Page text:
Laurie: I think every band has their own difficulties with that sort of stuff, you just have to sit in the room until it’s done.
E&D: Did you find any songs particularly easy or hard to write?
Laurie: I wouldn’t say there was any easy parts, we just had to keep slogging at it, filter out all the crap, and when we’re happy with something, keep it.
E&D: Looking at your lyrics, I get the impression that you’re a very political or socially conscious band. Is that accurate?
Laurie: I’d say you could interpret it that way, certainly. The members probably aren’t really very active politically. I think, from the lyrics, you could get that, and I think if someone wants to take that from it, that’s great.
E&D: Would you ever want to explicitly say, ‘these songs are political songs’, or do you feel that not having context, would let the song mean something different to everyone? Do you lean either way?
Laurie: I’d say the songs weren’t written with a goal, for example, a political message to be conveyed. I like to think, if anyone can take any meaning from a piece of music, and if they can use that to back up their narrative, then so be it. Unless it’s some dark shit.
E&D: The two songs that particularly stood out when looking at the lyrics, were ‘Hollow-Point Weddings’ and ‘Cripple The Herd’. Maybe I’m just misunderstanding…?
Laurie: They are actually quite political, to think about it now. ‘Hollow-Point Weddings’ is loosely based around the water crisis in Flint, that’s the underlying theme of that. And ‘Cripple The Herd’? That’s a political one as well, about war. Like I said, you could take it to be about anything though.
E&D: A couple of quickfire questions to finish off then. Let’s pretend you’re curating a festival. You’re on the line up, you can pick six other bands to play with. They can be anyone, any scene, you can bring bands back that have broken up. Who do you choose?
Laurie: I’d say… Swans, Pink Floyd… It’s a tough one, I’d definitely say Conjurer. Another band I’m a big fan of, Pijn. A band called Gaza. And probably… Converge. It would be a pretty fucking crazy line up.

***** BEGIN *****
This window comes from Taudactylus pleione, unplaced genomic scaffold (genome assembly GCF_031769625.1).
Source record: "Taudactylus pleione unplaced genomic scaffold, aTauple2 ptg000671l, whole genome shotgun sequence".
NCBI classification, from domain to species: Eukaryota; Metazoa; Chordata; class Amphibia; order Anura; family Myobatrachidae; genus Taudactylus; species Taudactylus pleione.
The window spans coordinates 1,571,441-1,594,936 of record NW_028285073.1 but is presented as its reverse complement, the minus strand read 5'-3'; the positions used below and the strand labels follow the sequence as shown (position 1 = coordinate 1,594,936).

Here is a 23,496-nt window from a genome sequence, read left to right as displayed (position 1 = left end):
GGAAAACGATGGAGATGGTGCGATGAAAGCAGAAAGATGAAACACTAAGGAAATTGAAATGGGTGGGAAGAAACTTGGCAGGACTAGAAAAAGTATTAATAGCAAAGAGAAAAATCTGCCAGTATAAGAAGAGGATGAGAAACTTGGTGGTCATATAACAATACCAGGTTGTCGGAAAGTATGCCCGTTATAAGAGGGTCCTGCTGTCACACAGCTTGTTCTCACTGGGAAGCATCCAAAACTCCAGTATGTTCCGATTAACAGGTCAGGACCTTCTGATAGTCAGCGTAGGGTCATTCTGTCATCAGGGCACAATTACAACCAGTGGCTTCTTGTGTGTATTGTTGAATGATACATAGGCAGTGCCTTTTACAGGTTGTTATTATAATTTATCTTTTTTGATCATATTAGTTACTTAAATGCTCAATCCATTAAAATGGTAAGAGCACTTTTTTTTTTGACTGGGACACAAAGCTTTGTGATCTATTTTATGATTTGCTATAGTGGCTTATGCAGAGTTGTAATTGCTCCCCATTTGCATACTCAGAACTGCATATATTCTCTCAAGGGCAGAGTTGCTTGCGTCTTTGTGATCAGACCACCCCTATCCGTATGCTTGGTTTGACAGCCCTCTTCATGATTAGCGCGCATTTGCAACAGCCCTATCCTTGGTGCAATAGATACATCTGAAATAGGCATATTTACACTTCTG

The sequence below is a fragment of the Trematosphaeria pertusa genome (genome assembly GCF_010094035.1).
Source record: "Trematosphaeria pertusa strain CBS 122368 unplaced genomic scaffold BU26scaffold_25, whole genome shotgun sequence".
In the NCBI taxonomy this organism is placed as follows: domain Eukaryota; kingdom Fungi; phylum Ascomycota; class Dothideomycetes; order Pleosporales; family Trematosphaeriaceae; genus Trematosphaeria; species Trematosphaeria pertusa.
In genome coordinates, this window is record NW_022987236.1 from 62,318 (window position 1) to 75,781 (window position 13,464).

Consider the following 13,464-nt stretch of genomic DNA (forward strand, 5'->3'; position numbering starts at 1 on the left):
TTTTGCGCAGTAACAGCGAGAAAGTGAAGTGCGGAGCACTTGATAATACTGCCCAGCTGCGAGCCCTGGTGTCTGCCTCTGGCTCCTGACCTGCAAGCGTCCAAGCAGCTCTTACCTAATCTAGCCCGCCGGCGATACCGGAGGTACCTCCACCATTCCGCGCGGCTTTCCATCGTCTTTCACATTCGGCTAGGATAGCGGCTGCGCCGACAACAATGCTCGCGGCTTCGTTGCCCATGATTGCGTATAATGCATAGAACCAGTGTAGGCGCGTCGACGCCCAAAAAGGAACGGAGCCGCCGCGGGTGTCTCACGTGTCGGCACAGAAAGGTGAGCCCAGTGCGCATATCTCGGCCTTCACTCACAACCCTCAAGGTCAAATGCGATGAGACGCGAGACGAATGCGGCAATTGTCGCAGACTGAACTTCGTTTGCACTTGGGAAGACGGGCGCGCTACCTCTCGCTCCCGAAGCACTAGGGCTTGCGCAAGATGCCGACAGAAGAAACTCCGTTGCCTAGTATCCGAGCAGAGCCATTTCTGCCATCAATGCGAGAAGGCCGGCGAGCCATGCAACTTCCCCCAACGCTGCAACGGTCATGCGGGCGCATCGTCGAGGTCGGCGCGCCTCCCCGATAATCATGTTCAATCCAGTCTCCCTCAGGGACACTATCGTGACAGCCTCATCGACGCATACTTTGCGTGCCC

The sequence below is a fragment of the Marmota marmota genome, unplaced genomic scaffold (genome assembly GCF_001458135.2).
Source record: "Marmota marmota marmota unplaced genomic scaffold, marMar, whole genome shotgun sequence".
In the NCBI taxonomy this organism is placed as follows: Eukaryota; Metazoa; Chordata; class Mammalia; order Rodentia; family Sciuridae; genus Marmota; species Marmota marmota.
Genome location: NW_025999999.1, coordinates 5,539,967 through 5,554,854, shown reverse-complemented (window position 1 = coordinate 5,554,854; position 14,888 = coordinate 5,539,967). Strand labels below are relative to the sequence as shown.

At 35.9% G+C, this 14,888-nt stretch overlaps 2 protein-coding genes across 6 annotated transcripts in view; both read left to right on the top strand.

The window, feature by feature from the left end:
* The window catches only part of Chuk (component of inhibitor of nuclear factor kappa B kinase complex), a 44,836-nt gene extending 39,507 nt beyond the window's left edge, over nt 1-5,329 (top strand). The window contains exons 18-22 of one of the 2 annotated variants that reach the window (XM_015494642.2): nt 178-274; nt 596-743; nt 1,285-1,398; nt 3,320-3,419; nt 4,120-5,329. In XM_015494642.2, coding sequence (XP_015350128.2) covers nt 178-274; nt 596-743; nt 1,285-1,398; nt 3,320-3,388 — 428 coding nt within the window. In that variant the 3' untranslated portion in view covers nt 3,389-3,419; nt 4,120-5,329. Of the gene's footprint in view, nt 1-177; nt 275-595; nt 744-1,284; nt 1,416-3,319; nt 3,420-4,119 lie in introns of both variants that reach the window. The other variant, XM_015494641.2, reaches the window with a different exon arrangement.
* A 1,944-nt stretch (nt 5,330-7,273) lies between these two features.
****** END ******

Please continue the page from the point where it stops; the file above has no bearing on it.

E&D: I’m getting the impression you’re really into post-metal? Is that something you draw on with Leeched?
Laurie: Like a post-metal influence? Maybe loosely. I definitely listen to a lot of post-metal, maybe it’s something I’ll think about more in the next album.
E&D: Which post-metal bands would you recommend? Obviously you’ve already said Conjurer and Pijn…
Laurie: Top post-metal bands? Probably Russian Circles, 65daysofstatic, they’re amazing, they’re not that metal, but you could count them, probably Pelican…
E&D: Last one. What’s your favourite biscuit?
Laurie: Jammie Dodgers.
Leeched are on tour with Employed To Serve in July, and Full Of Hell in August. Catch them at the following dates:
23/7 – Think Tank, Newcastle, supporting Employed To Serve
24/7 – Slade Rooms, Wolverhampton, supporting Employed To Serve
25/7 – Sticky Mike’s, Brighton, supporting Employed To Serve
26/7 – The Anvil, Bournemouth, supporting Employed To Serve
27/7 – Borderline, London, supporting Employed To Serve
20/8 – Asylum, Birmingham, supporting Full Of Hell
21/8 – Trillians, Newcastle, supporting Full Of Hell
22/8 – Rough Trade, Bristol, supporting Full Of Hell
23/8 – The Underworld, London, supporting Full Of Hell
24/8 – The Green Door Store, Brighton, supporting Full Of Hell